Party concerned from the obligations contained in this Convention with
respect to any act that may constitute a violation of those obligations
and that has been taken by that state prior to the effective date of
20. As concluded by the Commission on previous occasions, by the plain terms of Article 78(2), States Parties to the American Convention have agreed that a denunciation of that treaty taken by any of them will not release the denouncing state from its obligations under the Convention with respect to acts taken by that state prior to the effective date of the denunciation that may constitute a violation of those obligations. A state partyís obligations under the Convention encompass not only those provisions of the Convention relating to the substantive rights and freedoms guaranteed thereunder . They also encompass the Conventionís supervisory mechanisms, including those under Chapter VII relating to the jurisdiction, functions and powers of the Inter-American Commission on Human Rights. Notwithstanding Trinidad and Tobagoís denunciation of the Convention, therefore, the Commission will retain jurisdiction over complaints of violations of the Convention by Trinidad and Tobago in respect of acts taken by that State prior to May 26, 1999. Consistent with established jurisprudence, this includes acts taken by the State prior to May 26, 1999, even if the effects of those acts continue or are not manifested until after that date.
21. In respect of acts taken by the State wholly after May 26, 1999, the State remains bound by the American Declaration of the Rights and Duties of Man and the Commissionís authority to supervise the Stateís compliance with that instrument, having deposited its instrument of ratification of the OAS Charter on March 17, 1967 and thereby becoming an OAS member state.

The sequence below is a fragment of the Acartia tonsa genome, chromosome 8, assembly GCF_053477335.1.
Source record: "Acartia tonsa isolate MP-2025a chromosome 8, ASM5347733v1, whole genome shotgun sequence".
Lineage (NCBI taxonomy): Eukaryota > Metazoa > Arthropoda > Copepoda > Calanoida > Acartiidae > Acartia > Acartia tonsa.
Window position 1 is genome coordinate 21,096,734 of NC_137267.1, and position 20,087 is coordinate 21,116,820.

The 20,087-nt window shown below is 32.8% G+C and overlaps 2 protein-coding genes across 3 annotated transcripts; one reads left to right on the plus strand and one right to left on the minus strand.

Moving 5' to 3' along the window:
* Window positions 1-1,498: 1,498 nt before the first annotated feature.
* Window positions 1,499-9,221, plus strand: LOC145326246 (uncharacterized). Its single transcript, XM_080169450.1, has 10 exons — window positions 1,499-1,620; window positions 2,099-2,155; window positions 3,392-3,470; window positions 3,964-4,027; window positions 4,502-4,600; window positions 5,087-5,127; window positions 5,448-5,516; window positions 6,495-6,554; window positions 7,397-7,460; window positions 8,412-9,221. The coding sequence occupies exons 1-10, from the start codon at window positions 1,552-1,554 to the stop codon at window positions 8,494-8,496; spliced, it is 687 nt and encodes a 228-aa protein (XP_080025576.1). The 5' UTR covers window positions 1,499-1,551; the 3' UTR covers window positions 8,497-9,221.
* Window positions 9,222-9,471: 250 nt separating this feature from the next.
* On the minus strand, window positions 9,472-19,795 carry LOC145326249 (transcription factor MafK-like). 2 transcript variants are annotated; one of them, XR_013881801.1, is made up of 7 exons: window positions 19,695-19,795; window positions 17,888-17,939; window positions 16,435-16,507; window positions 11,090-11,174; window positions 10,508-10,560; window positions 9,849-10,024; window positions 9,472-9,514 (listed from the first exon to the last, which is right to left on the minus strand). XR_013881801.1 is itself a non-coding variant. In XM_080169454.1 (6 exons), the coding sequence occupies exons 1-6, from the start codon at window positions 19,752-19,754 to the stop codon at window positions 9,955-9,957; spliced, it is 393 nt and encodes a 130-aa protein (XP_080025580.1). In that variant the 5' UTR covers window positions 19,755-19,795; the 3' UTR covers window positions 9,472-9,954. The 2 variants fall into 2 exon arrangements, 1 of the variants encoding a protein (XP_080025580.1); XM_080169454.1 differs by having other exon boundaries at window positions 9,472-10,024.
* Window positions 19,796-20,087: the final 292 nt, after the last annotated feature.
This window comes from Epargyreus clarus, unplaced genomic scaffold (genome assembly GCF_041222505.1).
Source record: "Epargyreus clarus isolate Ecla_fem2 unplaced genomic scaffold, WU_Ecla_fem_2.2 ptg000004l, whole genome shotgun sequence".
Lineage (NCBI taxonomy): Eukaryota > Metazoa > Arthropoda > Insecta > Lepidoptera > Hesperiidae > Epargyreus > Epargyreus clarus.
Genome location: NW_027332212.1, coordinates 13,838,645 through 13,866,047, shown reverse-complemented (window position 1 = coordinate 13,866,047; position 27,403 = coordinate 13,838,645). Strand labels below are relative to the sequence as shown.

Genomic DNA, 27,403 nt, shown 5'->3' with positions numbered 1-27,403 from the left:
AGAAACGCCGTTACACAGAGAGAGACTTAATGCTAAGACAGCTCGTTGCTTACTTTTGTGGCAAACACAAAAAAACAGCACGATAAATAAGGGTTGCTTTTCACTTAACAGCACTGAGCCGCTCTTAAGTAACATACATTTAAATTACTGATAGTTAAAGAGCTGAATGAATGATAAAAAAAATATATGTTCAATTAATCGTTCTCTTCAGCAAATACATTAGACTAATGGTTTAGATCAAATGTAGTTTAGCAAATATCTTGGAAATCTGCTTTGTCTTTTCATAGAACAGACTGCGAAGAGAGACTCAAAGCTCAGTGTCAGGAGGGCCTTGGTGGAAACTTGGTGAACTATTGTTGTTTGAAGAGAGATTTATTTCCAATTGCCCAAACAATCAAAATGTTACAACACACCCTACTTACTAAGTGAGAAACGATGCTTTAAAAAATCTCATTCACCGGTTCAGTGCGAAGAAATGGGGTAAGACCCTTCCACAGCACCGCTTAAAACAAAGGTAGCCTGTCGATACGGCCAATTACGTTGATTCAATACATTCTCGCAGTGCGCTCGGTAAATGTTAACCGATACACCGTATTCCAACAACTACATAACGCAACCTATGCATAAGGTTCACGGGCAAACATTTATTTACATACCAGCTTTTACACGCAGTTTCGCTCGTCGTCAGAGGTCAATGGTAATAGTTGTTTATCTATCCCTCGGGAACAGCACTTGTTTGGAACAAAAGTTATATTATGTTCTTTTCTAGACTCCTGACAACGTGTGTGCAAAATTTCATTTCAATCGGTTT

In the present case, the facts alleged, if true, indicate that a
preponderance of the events complained of by Mr. Ramlogan occurred
wholly prior to May 26, 1999. Other events may have occurred prior to May 26, 1999 but
continued or had their effects manifested after that date. None of the
facts alleged appear to have occurred wholly after the effective date of
Trinidadís denunciation. These
circumstances therefore indicate that the State remains fully bound by
the Convention in respect of the claims contained in Mr. Ram Loganís
petition, relating to Articles 4, 5, and 8 of the American Convention.
Article 46(1)(c) of the American Convention and Article 33(1) of
the Commissionís Rules of Procedure provide that the Commission shall
not consider a petition if its subject matter is pending settlement
pursuant to another procedure before an international governmental
organization of which the State concerned is a member, or if it
essentially duplicates a petition pending or already examined and
settled by the Commission or by another international governmental
organization of which the State concerned is a member.
24. The Petitioners for Mr. Ramlogan have indicated that the claims raised in his complaint have not been submitted for examination by any other procedure of international investigation or settlement. The State has not contested the issue of duplication. The Commission therefore finds no bar to consideration of Mr. Ram Loganís claims under Article 46(1)(c) of the American Convention or Article 33(1) of the Commissionís Rules of Procedure.
Exhaustion of Domestic Remedies
Article 46(1)(a) of the Convention and Article 31(1) of the
Commissionís Rules of Procedure specify that, in order for a case to
be admitted, remedies of the domestic legal system must have been
pursued and exhausted in accordance with the generally accepted
principles of international law. The
jurisprudence of the inter-American system makes clear, however, that
the rule which requires the prior exhaustion of domestic remedies is
designed for the benefit of the State, because the rule seeks to excuse
the State from having to respond to charges before an international body